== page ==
What the Red Spider Lily Symbolizes

Red spider lilies have an alluring and unusual beauty that is further highlighted by their electric-red hue that lights gardens, fields, and riverbanks on fire during their blooming season. These attractive flowers, however, have a less beautiful symbolism that gives them a special place in traditions but a less prominent place in floral arrangements or inside the home. This guide will take you through everything you need to know about the Red Spider Lily’s meaning and cultural significance in the language of flowers.

Red Spider Lily Meaning in the Language of Flowers

Red Spider Lily Meaning – The Essentials

The most prominent symbolic meaning associated with red spider lilies is death due to the practice of planting them or placing them on gravesites for protection and as tributes to the dead. Red spider lilies are also considered to be the flowers of heaven and also represent final goodbyes, abandonment, and bad luck in the language of flowers.

Etymological meaning

The red spider’s lily’s common name refers to the flower’s appearance and tendency to bloom after exceptionally hard rains. 

Its scientific names come from two ancient words. Lycoris is ancient Greek for “twilight.” Radiata is Latin for “to beam” or “to shine.” In taxonomy, however, the word radiata also usually describes symmetrical radiating points in biological forms. This is the more likely origin of radiata in Lycoris radiata, as the red spider lily’s stamens offer this circular symmetry to the flowers.

Spider Lily Flower Colors and Their Symbolism

The Meaning, Symbolism, and Cultural Significance of Red Spider Lilies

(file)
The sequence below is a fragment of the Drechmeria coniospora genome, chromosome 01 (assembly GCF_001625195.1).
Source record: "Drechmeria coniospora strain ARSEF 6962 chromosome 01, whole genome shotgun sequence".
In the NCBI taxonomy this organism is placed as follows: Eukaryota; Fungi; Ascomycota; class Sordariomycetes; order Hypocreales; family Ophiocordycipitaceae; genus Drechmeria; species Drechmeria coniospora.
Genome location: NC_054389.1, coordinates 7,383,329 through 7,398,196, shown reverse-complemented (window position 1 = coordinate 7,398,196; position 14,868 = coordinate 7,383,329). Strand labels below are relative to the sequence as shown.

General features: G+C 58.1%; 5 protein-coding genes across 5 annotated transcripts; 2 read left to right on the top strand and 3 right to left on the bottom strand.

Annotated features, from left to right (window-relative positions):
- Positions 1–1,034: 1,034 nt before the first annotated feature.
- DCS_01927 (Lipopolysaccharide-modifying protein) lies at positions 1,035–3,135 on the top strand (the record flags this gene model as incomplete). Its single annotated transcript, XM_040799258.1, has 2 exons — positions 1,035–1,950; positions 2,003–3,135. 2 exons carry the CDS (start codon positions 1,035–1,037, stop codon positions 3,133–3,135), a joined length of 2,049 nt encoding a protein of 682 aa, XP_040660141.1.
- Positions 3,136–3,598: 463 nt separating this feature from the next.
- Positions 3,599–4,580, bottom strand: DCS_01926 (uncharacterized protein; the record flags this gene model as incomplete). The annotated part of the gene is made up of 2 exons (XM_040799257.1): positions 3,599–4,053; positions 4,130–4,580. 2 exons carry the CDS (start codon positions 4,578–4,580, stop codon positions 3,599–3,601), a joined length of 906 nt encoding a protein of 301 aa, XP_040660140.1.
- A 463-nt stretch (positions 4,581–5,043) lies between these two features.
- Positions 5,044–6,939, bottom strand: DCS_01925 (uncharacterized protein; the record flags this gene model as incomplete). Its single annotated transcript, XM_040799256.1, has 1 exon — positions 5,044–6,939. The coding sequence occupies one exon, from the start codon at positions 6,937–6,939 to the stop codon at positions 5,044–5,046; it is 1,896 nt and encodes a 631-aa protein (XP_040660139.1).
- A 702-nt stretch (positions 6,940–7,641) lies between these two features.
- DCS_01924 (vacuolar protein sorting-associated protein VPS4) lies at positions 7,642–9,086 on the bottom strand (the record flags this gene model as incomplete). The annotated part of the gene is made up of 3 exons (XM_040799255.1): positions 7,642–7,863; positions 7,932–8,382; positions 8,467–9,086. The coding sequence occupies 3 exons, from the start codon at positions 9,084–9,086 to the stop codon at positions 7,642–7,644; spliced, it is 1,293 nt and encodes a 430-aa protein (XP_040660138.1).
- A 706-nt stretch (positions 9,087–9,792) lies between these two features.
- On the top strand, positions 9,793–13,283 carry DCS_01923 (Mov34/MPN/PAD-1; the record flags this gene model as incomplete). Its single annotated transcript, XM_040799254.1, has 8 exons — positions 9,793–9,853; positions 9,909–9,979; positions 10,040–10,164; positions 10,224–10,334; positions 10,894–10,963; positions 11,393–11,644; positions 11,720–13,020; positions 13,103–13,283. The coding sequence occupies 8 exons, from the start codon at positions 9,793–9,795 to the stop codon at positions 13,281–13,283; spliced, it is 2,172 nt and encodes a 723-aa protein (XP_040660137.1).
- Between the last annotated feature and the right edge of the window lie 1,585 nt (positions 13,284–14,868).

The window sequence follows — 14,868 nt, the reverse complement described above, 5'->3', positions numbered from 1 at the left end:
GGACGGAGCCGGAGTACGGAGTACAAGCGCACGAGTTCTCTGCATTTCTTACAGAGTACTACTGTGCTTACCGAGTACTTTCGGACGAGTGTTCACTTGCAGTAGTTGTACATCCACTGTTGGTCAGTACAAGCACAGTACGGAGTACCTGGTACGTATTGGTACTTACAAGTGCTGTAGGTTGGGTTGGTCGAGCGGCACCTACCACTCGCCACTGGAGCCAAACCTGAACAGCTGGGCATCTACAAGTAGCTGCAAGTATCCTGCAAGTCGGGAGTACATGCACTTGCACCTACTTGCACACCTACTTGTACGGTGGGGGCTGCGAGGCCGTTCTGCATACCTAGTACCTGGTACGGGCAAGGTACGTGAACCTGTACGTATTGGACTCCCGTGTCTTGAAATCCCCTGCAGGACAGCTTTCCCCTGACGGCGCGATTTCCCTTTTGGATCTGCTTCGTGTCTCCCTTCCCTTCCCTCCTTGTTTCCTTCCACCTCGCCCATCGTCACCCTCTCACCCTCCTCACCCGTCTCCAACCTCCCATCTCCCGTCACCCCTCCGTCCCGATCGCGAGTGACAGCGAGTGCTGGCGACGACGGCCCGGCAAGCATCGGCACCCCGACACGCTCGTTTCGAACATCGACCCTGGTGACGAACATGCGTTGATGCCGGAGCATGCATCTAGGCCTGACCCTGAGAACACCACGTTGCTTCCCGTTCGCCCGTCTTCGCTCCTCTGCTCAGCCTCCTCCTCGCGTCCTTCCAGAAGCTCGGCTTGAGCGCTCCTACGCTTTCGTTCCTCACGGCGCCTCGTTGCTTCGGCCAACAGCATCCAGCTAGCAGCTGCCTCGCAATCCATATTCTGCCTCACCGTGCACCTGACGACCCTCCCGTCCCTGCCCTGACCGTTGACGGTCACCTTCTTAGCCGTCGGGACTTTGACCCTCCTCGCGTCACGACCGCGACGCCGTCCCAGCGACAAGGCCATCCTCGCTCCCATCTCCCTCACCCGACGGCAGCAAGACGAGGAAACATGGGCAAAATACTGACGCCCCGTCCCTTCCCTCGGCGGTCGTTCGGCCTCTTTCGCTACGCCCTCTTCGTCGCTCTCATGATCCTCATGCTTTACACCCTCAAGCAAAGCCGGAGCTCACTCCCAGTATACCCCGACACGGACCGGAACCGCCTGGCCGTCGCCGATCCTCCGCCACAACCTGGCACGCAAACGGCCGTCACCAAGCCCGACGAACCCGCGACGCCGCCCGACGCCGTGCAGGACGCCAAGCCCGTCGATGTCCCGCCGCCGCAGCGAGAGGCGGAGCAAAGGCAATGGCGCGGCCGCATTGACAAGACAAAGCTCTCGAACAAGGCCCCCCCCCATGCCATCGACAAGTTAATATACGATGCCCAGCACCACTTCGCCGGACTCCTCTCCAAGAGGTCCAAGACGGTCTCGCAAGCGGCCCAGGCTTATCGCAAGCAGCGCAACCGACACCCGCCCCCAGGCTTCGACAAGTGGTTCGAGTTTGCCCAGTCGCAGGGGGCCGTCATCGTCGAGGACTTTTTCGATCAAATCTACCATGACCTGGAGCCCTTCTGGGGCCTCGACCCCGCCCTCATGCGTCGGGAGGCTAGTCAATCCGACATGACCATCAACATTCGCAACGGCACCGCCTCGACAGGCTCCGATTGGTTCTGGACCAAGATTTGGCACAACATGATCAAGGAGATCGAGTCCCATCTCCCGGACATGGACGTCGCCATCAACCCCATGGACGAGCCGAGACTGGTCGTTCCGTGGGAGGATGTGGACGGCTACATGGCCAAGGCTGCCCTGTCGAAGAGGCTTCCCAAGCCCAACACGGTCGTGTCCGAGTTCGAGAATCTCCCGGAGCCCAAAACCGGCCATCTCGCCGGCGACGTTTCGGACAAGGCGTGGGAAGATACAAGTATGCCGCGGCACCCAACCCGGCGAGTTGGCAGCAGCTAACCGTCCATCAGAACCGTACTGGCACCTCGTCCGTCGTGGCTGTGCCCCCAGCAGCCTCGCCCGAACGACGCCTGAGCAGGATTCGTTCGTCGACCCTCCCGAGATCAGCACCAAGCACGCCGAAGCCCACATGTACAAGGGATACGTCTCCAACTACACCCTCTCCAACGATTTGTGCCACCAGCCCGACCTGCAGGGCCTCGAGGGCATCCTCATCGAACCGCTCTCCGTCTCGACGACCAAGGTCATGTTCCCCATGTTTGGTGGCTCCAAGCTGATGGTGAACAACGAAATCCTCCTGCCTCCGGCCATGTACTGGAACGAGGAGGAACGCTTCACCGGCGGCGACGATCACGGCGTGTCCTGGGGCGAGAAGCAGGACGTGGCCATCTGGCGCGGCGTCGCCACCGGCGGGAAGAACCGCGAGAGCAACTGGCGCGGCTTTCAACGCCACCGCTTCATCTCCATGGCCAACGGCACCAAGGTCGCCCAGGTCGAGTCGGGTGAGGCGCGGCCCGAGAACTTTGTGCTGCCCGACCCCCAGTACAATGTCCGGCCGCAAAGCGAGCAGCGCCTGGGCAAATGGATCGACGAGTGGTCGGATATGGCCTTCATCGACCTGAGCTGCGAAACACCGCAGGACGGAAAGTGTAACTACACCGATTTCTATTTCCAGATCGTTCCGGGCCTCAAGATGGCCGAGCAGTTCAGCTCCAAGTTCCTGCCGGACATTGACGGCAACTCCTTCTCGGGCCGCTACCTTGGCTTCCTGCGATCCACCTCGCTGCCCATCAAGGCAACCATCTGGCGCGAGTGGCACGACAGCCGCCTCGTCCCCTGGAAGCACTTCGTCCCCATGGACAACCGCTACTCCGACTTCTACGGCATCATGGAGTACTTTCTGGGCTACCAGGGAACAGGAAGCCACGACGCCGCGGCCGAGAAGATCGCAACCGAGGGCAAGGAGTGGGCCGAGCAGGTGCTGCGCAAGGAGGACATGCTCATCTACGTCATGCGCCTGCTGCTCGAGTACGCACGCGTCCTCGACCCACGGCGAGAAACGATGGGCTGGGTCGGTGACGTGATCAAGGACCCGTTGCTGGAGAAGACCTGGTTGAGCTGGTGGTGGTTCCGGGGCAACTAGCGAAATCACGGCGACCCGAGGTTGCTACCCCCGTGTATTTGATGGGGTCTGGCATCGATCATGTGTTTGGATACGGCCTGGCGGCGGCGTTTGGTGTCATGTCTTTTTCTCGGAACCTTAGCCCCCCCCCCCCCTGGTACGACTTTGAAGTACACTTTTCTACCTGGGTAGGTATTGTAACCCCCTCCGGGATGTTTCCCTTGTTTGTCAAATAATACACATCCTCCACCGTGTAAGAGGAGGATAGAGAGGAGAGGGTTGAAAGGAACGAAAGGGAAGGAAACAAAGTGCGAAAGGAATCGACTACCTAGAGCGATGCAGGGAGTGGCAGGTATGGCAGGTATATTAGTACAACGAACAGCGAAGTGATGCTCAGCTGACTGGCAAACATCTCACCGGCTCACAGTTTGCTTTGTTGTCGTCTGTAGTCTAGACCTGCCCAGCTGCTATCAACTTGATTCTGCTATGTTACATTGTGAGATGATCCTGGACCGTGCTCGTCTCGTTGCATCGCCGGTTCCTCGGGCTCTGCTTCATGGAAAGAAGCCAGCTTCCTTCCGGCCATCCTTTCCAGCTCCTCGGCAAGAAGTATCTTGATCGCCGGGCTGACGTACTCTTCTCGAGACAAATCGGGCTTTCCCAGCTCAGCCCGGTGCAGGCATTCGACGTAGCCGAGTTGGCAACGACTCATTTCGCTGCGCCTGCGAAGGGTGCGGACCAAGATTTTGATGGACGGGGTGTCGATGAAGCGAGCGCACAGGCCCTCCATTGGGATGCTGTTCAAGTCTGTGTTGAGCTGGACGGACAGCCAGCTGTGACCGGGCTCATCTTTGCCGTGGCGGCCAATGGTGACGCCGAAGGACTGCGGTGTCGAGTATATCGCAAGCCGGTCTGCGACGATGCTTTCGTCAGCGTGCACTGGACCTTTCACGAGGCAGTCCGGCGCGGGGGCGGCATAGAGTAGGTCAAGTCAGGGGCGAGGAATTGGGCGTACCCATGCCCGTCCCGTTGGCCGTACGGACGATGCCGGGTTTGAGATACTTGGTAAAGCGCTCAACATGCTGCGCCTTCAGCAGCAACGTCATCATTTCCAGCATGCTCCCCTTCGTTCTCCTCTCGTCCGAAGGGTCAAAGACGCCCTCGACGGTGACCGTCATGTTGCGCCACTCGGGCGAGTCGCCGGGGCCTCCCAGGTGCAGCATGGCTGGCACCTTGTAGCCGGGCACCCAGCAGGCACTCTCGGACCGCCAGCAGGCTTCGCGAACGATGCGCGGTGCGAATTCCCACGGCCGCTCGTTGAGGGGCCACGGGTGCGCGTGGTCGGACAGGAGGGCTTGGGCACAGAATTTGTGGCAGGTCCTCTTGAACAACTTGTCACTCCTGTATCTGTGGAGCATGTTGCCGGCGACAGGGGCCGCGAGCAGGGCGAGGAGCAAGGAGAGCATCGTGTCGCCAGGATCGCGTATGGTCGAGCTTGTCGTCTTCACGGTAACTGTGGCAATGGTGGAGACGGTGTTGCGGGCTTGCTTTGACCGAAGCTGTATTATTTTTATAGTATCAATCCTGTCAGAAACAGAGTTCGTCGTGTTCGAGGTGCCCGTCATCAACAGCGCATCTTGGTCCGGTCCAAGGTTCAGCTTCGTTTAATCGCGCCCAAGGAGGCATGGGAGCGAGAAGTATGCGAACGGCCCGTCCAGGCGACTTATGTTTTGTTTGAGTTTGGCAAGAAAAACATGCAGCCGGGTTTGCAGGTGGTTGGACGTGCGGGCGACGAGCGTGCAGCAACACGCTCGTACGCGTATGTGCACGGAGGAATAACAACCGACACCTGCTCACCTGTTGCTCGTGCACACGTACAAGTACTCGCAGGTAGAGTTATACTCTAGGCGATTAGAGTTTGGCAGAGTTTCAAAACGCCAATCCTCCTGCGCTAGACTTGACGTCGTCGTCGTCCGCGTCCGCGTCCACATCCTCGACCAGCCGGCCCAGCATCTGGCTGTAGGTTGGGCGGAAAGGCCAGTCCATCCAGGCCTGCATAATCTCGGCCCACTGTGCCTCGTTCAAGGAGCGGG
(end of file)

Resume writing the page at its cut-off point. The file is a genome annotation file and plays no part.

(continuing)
Lycoris radiata only blooms in red, but other species of spider lilies from the Lycoris genus have differently colored flowers, and they also have different symbolic meanings.

  • Red Spider Lily (Lycoris radiata) – Red spider lilies are strongly associated with death, last goodbyes, and sad memories. They are thought of as the flowers of the heavens.
  • Pink Spider Lily (Lycoris squamigera) – Pink spider lilies symbolize love, passion, and feminine beauty.
  • Orange Spider Lily (Lycoris sanguinea) – An orange spider lily symbolizes confidence, pride, honor, conviction, and wealth. An orange lily can also be associated with success, fun, and enthusiasm.
  • Yellow Spider Lily (Lycoris aurea) – A yellow spider lily symbolizes richness and wealth. It can also symbolize gratitude, cheerfulness, friendship, courage, and wisdom.
  • Blue Spider Lily (Lycoris sprengeri) – Blue spider lilies symbolize calm energy and truth. They also represent positivity, inspiration, trustworthiness, reliability, stability, accuracy, and freedom.
  • White Spider Lily (Lycoris albiflora) – White spider lilies symbolize freshness, new beginnings, and positive nature.

Red Spider Lilies in Hanakotoba

Hanakotoba is the Japanese language of flowers. Similar to the Victorian flower language (floriography), hanakotoba assigns meanings to different species and/or colors of flowers so that they can be used as an alternative form of communication.

In this tradition, a red spider lily (higanabana or manjushage) means abandonment, never to meet again, or lost memory.